Sketchy areas in my St Augustine (pics included)

asudevil311 - zone 9bApril 21, 2012

Hello, provided below are 2 sections of my St Augustine. The first group of photos show the center of my lawn and a circular patch that is green, but seems to have trouble growing. Not sure if its a fungus, or if maybe temperatures in Phoenix haven't been right for it to come out of hibernation. Only reason that I don't think it is hibernation is that most of my lawn has already started coming back (note the closeup of the area doing well as well as the above-looking shots that show areas around the "circle"). The second set of photos are in a different region of my lawn and have a more odd-looking shape than circular.

Above-looking pictures and closeups are provided of both sections in hopes that someone can help.

Here is the first area that has the "circular" shape to it:

Close up of this circular area:

Grass in good condition around and outside of the circular area:

This second area is elsewhere in my lawn and again, not sure what to think.

Closeups of this second area:

If these are two separate problems let me know as again, these area two different areas. I hope the pictures help, and if you feel I should post some more let me know and I will be sure to provide more.

Thanks for any and all help/replies. I figured I would post on here before I go gun-ho and buy a bunch of ill-advised lawn care materials. Thanks!

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dchall_san_antonio(8 San Antonio)

YES! Please post first and act later. Thank you!!

Circular area issues == fungal problems - Almost always. I don't see any tell-tale signs of fungus on the blades so I'm going with a root type disease.

It may sound crazy but I have always had excellent results against fungus in St Augustine by applying ordinary corn meal at a rate of 20 pounds per 1,000 square feet to the entire lawn (to stop it from spreading). In fact I don't even dread fungal problems like I used to. It takes about 3 full weeks before you see results. Apparently what you have is not a serious issue or all your grass would be dead in there. Corn meal is also an organic fertilizer so you will see the lawn green up overall.

How often and how long are you watering?

Raise your mower all the way to the top and mulch mow. It will take several weeks for all the grass to get up to mowing height but you will love it up there. It will go much longer between watering when mowed at the highest setting.

    Bookmark   April 23, 2012 at 9:05PM
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asudevil311 - zone 9b

I am pretty much watering every other day right now (too much ?). My lawn is only a year old as of now so beginning of the season watering is quite new to me. Last season i was watering 3 times a week towards the end of the summer when the grass had taken hold, but I think i was giving the grass 10 or less minutes per watering by then.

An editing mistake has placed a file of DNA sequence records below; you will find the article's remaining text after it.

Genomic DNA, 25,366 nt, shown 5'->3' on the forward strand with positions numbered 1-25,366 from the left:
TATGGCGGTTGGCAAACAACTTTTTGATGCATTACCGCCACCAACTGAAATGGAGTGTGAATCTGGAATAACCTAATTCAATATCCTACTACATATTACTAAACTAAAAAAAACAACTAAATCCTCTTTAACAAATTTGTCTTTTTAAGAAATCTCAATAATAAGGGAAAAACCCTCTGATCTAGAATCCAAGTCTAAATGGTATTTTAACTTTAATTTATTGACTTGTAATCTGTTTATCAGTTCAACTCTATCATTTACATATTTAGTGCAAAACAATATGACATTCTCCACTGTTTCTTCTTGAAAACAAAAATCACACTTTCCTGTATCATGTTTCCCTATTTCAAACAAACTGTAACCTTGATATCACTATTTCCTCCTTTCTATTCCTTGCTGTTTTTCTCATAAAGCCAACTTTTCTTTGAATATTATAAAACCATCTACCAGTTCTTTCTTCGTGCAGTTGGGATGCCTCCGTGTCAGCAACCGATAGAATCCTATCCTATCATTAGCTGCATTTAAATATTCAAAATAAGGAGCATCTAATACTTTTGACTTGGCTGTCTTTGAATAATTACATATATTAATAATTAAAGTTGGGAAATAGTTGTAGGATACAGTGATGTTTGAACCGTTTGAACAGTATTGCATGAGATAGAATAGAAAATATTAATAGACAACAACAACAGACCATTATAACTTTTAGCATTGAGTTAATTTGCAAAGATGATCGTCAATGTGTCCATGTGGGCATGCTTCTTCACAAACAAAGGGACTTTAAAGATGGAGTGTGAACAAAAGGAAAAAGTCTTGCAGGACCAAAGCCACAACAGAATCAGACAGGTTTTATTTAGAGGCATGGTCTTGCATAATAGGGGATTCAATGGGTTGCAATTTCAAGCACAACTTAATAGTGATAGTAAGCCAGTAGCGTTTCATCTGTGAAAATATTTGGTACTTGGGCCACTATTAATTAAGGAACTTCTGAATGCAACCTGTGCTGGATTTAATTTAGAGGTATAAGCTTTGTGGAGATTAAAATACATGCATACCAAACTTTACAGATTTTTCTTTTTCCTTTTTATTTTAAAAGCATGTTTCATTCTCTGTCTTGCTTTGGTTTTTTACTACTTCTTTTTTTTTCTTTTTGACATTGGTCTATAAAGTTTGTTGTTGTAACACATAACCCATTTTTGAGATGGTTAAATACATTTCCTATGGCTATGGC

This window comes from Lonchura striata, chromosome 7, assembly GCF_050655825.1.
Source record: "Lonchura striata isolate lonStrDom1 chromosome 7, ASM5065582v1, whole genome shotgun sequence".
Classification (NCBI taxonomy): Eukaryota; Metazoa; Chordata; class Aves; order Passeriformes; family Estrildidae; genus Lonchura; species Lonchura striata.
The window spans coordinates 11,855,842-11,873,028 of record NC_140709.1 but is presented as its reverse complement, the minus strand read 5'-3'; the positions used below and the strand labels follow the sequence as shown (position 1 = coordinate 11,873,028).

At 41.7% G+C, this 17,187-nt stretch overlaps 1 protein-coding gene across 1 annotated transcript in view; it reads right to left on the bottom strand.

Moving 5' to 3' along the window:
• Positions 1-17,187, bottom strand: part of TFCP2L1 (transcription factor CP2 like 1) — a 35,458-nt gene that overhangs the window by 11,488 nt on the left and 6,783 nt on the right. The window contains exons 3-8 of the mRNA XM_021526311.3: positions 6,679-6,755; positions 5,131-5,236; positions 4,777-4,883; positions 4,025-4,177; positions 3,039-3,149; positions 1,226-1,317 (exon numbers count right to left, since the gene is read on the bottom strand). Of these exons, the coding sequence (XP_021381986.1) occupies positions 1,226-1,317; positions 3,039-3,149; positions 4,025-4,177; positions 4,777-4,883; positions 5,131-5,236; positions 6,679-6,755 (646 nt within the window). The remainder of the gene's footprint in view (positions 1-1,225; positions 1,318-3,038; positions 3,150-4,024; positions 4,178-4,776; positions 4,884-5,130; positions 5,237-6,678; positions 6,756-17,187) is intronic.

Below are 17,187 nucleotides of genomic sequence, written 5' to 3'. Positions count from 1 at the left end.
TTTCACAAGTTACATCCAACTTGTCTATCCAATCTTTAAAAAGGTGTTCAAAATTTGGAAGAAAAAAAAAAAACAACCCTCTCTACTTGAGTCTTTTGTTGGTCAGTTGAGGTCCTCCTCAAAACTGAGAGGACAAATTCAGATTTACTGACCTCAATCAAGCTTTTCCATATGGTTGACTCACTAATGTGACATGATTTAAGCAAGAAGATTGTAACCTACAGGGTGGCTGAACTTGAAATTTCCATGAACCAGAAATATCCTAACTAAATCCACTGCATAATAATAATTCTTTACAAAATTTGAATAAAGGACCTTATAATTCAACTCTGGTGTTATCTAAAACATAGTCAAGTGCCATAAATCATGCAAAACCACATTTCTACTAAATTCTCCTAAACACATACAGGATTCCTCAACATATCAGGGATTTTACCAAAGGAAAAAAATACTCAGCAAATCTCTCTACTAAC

Like I said, this time last year the grass was band new so I was watering every day so the grass would take hold. Any suggestions would be appreciated. How exactly is the cornmeal applied, and will my dogs go after it? Oh, and I was planning on switching to the highest setting, I'm set the next to highest setting right now. I think the high setting will help with the beta trying to poke thru. Thanks again!

    Bookmark   April 24, 2012 at 11:41PM
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dchall_san_antonio(8 San Antonio)

I fling corn meal like I was feeding chickens, by hand. The problem with corn meal and spreaders is that it absorbs humidity and cakes up. In Phoenix, if you apply it on a dry day, you can probably use a drop spreader. You'll have to calibrate yours to the day and time. On days when I could get it to flow, I would set the Scott's spreader wide open and still have to go over it twice to get enough down.

Yes your dogs will have fun while you are applying but they will tire of that fun soon enough.

Back off on the frequency of watering and water longer each time. If the water is not penetrating immediately, that is another issue we can deal with. The idea with this watering is to allow the soil surface to dry completely between cycles. Your grass will live surprisingly long before wilting without frequent watering as long as you are watering deeply. When you water frequently the roots do not need to grow deep. When you withhold it, the roots will dive deeper looking for moisture. That is how you develop drought tolerance for the summer.

    Bookmark   April 25, 2012 at 10:10AM
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asudevil311 - zone 9b

Is the cornmeal bought at a feed store, or do they have it at Lowes/Home Depot. And, do I apply it right out of the bag, as in no preparation, or addition of anything?

Also, how often and how long do you water your st Augustine? Thanks.

    Bookmark   April 26, 2012 at 9:54AM
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asudevil311 - zone 9b

bump :D

    Bookmark   April 27, 2012 at 7:35PM
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asudevil311 - zone 9b

dchall, I found that I cannot purchase cornmeal in bulk nearby. After scowering the internet, I have come across the below referenced site. Could you tell me which of the cornmeal bags listed on the site is close to what you use?

The Grain Mill

I only ask because some say that they are yellow, white, course, fine, and then some specify if they have germ or no germ (not sure what that means). I'm just trying to ensure that I buy the correct stuff. Thanks for the help!

    Bookmark   April 27, 2012 at 8:10PM
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Or you can just use a fungicide.

If it's not fungus, it's SAD.

Here is a link that might be useful: SAD

    Bookmark   April 28, 2012 at 9:31PM
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dchall_san_antonio(8 San Antonio)

Did you call all these places?

Sacate Pellet Mills, Inc.
5555 West Elliot Road, Laveen, AZ
(602) 237-3809 â ÷

C&H Hay Barn
17230 North Cave Creek Road, Phoenix, AZ
(602) 493-8488 â ÷

Western Milling
310 S 24th Ave # 1, Phoenix, AZ
(602) 251-3600 â ÷

Western Ranchman Store
16028 North 32nd Street, Phoenix, AZ
(602) 992-3410 â ÷

Ray's Feed Store
643 West Baseline Road, Phoenix, AZ
(602) 243-0188

Pinal Feeding Co Santa Rosa
120 East Van Buren Street, Phoenix, AZ

2953 East Wahalla Lane, Phoenix, AZ
(623) 582-1147

Mike's Hay Barn II
515 E Carefree Hwy #102, Phoenix, AZ
(623) 414-4346 â ÷

Valley Feed
601 E Main Ave, Phoenix, AZ
(602) 256-7373 â ÷

Santa Maria Co-Op LLC
3836 South 67th Avenue, Phoenix, AZ
(623) 936-8203

Mike Miller Feeds Inc
16010 North 44th Street, Phoenix, AZ
(602) 482-7773 â ÷